Pride and Prejudice by Jane Austen
Mrs Bennet is surely one of the best-known mothers in English literature. She has five girls to raise, and is determined to make sure they marry well. So, in one memorable scene when Elizabeth turns down a proposal from the perfectly respectable Mr Collins, she is beside herself and goes straight to her husband to make sure he demands that their daughter change her mind. However, it doesn’t go quite to plan:
‘Come here, child,’ cried her father as she appeared. ‘I have sent for you on an affair of importance. I understand that Mr Collins has made you an offer of marriage. Is it true?’ Elizabeth replied that it was. ‘Very well–and this offer of marriage you have refused?’
‘I have, sir.’
‘Very well. We now come to the point. Your mother insists upon your accepting it. Is it not so, Mrs Bennet?’
‘Yes, or I will never see her again.’
‘An unhappy alternative is before you, Elizabeth. From this day you must be a stranger to one of your parents. Your mother will never see you again if you do not marry Mr Collins, and I will never see you again if you do.’
Elizabeth could not but smile at such a conclusion of such a beginning, but Mrs Bennet, who had persuaded herself that her husband regarded the affair as she wished, was excessively disappointed.
Little Women by Louisa M. Alcott
Mrs March – or Marmee, as she is affectionately known by her daughters – is basically the perfect mother. She works, she helps charity, she contributes to the war effort, all at the same time as being a loving mother to her girls, not to mention keeping the house looking beautiful. She is strongly principled, supported by her rock-steady faith, and despite at one point admitting that she used to have a bit of a temper, never appears to be angry. Most strikingly for the time at which it was written, though, she ensures that her daughters get an education, and encourages them to make decisions for herself, rather than marrying at the earliest opportunity.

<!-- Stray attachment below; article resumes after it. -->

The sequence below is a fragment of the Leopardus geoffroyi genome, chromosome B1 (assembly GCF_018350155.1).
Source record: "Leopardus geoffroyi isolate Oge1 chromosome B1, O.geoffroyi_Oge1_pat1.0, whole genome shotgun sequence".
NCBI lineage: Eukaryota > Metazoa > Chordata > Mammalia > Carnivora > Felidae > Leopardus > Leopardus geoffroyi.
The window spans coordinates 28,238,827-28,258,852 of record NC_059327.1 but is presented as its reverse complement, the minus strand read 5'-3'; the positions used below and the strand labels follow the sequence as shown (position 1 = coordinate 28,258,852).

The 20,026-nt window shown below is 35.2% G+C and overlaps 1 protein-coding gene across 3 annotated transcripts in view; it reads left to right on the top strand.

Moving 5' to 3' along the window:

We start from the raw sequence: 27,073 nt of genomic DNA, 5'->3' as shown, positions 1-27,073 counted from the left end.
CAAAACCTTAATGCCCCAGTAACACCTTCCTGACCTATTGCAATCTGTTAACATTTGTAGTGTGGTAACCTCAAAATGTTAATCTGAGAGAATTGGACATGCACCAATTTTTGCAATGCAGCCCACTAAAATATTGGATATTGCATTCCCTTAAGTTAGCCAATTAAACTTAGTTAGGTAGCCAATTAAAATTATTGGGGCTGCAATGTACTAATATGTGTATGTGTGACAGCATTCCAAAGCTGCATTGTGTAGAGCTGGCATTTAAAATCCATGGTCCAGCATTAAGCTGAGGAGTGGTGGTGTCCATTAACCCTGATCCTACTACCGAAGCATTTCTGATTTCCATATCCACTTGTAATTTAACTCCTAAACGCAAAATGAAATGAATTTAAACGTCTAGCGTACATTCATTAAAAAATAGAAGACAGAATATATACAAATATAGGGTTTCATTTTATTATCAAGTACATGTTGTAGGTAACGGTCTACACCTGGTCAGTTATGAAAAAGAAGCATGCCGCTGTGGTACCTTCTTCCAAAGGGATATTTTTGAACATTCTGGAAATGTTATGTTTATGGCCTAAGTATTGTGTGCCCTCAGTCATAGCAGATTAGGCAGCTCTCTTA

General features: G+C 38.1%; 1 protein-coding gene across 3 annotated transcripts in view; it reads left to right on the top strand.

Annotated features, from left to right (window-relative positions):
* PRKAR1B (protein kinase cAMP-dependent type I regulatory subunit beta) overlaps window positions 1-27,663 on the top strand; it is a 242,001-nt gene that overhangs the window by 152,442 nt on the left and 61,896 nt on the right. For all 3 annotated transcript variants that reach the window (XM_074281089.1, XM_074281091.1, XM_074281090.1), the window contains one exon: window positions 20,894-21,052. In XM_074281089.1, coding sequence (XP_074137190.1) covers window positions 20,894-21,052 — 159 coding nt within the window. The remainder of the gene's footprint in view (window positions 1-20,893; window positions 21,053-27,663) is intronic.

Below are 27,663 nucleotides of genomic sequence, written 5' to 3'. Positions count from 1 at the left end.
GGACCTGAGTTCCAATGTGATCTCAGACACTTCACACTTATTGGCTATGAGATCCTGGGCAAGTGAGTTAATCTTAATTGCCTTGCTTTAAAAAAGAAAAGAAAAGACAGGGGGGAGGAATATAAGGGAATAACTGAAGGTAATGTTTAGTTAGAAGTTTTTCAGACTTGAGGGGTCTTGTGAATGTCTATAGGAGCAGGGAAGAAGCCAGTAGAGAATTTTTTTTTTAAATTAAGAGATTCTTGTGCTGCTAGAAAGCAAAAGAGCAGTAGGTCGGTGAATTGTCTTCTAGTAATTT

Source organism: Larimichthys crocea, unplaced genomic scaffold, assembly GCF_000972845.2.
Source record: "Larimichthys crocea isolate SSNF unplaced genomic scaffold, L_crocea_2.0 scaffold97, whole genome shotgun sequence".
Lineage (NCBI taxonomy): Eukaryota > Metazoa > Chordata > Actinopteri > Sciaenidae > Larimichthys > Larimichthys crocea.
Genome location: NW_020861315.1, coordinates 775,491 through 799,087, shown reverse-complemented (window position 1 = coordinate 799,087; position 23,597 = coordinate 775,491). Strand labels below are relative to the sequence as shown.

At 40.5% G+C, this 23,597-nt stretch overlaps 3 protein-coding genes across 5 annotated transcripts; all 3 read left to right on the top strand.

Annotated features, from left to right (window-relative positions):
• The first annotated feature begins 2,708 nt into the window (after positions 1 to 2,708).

Hamlet by William Shakespeare
Hamlet’s mother, Gertrude, causes deep resentment in her son when she swiftly married his uncle Claudius after the death of Hamlet’s father. However, despite the fact that Hamlet sees her as a living example of the weakness of women, she continues to watch over him with affection and concern. The relationship between Hamlet and Gertrude has been the subject of much academic debate. One famous reading of the relationship was by the psychoanalyst Ernest Jones, who in the 1940s published a collection of essays on what he saw as Hamlet’s Oedipal impulses.
The Yellow Wall-Paper by Charlotte Perkins Gilman
In The Yellow Wall-Paper our narrator is a young mother suffering from depression. In a controversial course of treatment she is separated from her son and denied the opportunity to even read or write. She is forced to spend her time locked in a bedroom covered in yellow wallpaper, in which she starts to see a figure moving as her madness tragically develops.
Bleak House by Charles Dickens
Mrs Jellyby might be a relatively minor character in Dickens’ mammoth novel, but she is definitely memorable. She has a husband and several children – most notably her daughter Caddy – but devotes her time to Africa’s needy. She spends all day writing letters and arguing for their cause, but all the time forgetting the saying “charity begins at home” and is blind to the fact that her own family is suffering badly from neglect.
Esther Waters by George Moore
Esther Waters is a young, working-class woman with strong religious beliefs who takes up a job as a kitchen-maid. She is seduced and abandoned, and forced to support herself and her illegitimate child in any way that she can. The novel depicts with extraordinary candour Esther’s struggles against prejudice and injustice, and the growth of her character as she determines to protect her son. James Joyce even called Esther Waters ‘the best novel of modern English life’.
Kirsty Doole is Publicity Manager for Oxford World’s Classics.
For over 100 years Oxford World’s Classics has made available the broadest spectrum of literature from around the globe. Each affordable volume reflects Oxford’s commitment to scholarship, providing the most accurate text plus a wealth of other valuable features, including expert introductions by leading authorities, voluminous notes to clarify the text, up-to-date bibliographies for further study, and much more. You can follow Oxford World’s Classics on Twitter, Facebook, or here on the OUPblog. Subscribe to only Oxford World’s Classics articles on the OUPblog via email or RSS.
Subscribe to the OUPblog via email or RSS.
Subscribe to only literature articles on the OUPblog via email or RSS.
Image credit: Hamlet and his Mother by Eugene Delacrois. Public domain via Wikimedia Commons